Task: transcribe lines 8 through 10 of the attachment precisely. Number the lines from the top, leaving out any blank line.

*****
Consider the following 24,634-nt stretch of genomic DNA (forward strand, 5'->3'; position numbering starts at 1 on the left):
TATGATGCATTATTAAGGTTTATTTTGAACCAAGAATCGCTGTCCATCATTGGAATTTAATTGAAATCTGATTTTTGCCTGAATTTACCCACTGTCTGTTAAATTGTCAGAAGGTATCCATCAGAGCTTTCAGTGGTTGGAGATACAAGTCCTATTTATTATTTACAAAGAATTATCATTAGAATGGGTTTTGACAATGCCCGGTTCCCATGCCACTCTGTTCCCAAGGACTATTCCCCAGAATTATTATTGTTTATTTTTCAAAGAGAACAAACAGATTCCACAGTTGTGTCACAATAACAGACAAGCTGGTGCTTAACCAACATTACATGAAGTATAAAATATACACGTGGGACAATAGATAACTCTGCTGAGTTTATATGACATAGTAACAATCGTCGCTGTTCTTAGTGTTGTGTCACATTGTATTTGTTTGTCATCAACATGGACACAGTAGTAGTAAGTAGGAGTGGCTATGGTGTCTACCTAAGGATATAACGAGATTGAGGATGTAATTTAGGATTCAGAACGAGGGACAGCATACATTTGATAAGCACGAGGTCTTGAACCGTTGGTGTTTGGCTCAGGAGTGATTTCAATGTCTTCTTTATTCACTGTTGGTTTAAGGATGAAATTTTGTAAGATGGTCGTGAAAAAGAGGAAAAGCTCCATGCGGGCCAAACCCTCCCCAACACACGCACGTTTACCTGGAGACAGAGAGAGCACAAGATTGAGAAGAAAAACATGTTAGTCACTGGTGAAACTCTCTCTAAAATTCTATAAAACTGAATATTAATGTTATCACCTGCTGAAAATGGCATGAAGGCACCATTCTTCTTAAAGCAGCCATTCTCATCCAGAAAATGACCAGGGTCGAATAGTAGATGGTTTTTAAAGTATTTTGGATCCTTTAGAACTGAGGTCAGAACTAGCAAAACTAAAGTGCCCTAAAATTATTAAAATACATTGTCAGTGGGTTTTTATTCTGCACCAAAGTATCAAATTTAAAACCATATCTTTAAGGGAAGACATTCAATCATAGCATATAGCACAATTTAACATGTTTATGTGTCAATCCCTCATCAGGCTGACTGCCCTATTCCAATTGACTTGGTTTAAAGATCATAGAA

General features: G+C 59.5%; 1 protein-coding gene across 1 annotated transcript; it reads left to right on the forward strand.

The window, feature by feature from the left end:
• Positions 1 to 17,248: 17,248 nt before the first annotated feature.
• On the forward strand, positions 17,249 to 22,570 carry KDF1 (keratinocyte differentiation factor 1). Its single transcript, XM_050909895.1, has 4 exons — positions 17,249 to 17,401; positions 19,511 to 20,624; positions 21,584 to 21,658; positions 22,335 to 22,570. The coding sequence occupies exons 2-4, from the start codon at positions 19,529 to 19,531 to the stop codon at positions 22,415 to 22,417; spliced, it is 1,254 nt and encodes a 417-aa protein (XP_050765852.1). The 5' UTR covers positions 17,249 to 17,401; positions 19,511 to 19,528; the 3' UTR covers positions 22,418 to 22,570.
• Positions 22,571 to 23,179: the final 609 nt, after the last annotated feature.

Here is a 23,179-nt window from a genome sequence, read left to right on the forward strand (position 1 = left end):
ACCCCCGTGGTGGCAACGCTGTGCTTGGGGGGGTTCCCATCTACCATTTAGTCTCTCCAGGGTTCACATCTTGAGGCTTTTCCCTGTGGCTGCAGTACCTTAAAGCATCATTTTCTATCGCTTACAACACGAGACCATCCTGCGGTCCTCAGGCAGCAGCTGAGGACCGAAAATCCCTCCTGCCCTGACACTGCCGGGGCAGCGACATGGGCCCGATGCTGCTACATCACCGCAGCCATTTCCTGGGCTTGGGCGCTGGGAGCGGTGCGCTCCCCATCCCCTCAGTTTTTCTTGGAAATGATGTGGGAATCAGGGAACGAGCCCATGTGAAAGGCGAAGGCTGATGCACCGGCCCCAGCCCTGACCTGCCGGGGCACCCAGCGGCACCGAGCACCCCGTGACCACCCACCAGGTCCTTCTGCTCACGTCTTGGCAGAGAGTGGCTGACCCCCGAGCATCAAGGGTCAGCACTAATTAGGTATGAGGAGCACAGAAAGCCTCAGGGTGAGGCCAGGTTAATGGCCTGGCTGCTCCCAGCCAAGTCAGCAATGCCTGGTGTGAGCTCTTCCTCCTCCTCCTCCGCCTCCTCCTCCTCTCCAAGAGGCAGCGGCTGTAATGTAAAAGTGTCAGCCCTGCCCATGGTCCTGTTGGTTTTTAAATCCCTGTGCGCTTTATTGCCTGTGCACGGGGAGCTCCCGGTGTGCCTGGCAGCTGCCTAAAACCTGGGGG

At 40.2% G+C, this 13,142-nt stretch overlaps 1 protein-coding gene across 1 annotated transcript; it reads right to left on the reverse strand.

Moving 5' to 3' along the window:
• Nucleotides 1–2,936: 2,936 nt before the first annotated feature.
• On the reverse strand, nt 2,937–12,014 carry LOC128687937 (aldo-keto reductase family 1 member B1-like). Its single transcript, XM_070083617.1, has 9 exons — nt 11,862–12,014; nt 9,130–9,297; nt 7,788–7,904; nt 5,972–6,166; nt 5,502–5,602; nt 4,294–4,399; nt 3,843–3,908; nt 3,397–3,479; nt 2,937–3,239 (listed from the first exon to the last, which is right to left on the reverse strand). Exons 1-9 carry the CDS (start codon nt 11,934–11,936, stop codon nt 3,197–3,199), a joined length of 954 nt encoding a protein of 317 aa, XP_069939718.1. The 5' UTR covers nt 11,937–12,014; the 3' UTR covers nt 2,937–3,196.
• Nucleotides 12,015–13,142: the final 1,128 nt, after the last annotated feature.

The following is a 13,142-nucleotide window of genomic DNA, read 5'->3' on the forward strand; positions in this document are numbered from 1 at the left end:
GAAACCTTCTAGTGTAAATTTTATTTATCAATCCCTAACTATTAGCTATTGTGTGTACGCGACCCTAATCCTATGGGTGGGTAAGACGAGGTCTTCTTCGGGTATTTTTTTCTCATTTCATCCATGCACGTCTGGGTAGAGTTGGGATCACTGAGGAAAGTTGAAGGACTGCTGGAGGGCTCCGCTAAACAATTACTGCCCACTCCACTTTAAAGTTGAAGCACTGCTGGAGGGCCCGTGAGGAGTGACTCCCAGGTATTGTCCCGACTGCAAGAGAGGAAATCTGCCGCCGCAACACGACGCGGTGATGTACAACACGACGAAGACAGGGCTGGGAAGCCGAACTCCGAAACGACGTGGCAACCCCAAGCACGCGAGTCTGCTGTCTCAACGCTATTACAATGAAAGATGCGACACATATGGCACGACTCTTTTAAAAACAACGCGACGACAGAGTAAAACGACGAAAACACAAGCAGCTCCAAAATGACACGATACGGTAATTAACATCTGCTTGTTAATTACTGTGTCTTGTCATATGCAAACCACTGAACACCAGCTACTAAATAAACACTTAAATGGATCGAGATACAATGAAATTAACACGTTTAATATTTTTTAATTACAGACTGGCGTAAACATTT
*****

Here is a 23,179-nt window from a genome sequence, read left to right on the forward strand (position 1 = left end):
ACCCCCGTGGTGGCAACGCTGTGCTTGGGGGGGTTCCCATCTACCATTTAGTCTCTCCAGGGTTCACATCTTGAGGCTTTTCCCTGTGGCTGCAGTACCTTAAAGCATCATTTTCTATCGCTTACAACACGAGACCATCCTGCGGTCCTCAGGCAGCAGCTGAGGACCGAAAATCCCTCCTGCCCTGACACTGCCGGGGCAGCGACATGGGCCCGATGCTGCTACATCACCGCAGCCATTTCCTGGGCTTGGGCGCTGGGAGCGGTGCGCTCCCCATCCCCTCAGTTTTTCTTGGAAATGATGTGGGAATCAGGGAACGAGCCCATGTGAAAGGCGAAGGCTGATGCACCGGCCCCAGCCCTGACCTGCCGGGGCACCCAGCGGCACCGAGCACCCCGTGACCACCCACCAGGTCCTTCTGCTCACGTCTTGGCAGAGAGTGGCTGACCCCCGAGCATCAAGGGTCAGCACTAATTAGGTATGAGGAGCACAGAAAGCCTCAGGGTGAGGCCAGGTTAATGGCCTGGCTGCTCCCAGCCAAGTCAGCAATGCCTGGTGTGAGCTCTTCCTCCTCCTCCTCCGCCTCCTCCTCCTCTCCAAGAGGCAGCGGCTGTAATGTAAAAGTGTCAGCCCTGCCCATGGTCCTGTTGGTTTTTAAATCCCTGTGCGCTTTATTGCCTGTGCACGGGGAGCTCCCGGTGTGCCTGGCAGCTGCCTAAAACCTGGGGG

At 40.2% G+C, this 13,142-nt stretch overlaps 1 protein-coding gene across 1 annotated transcript; it reads right to left on the reverse strand.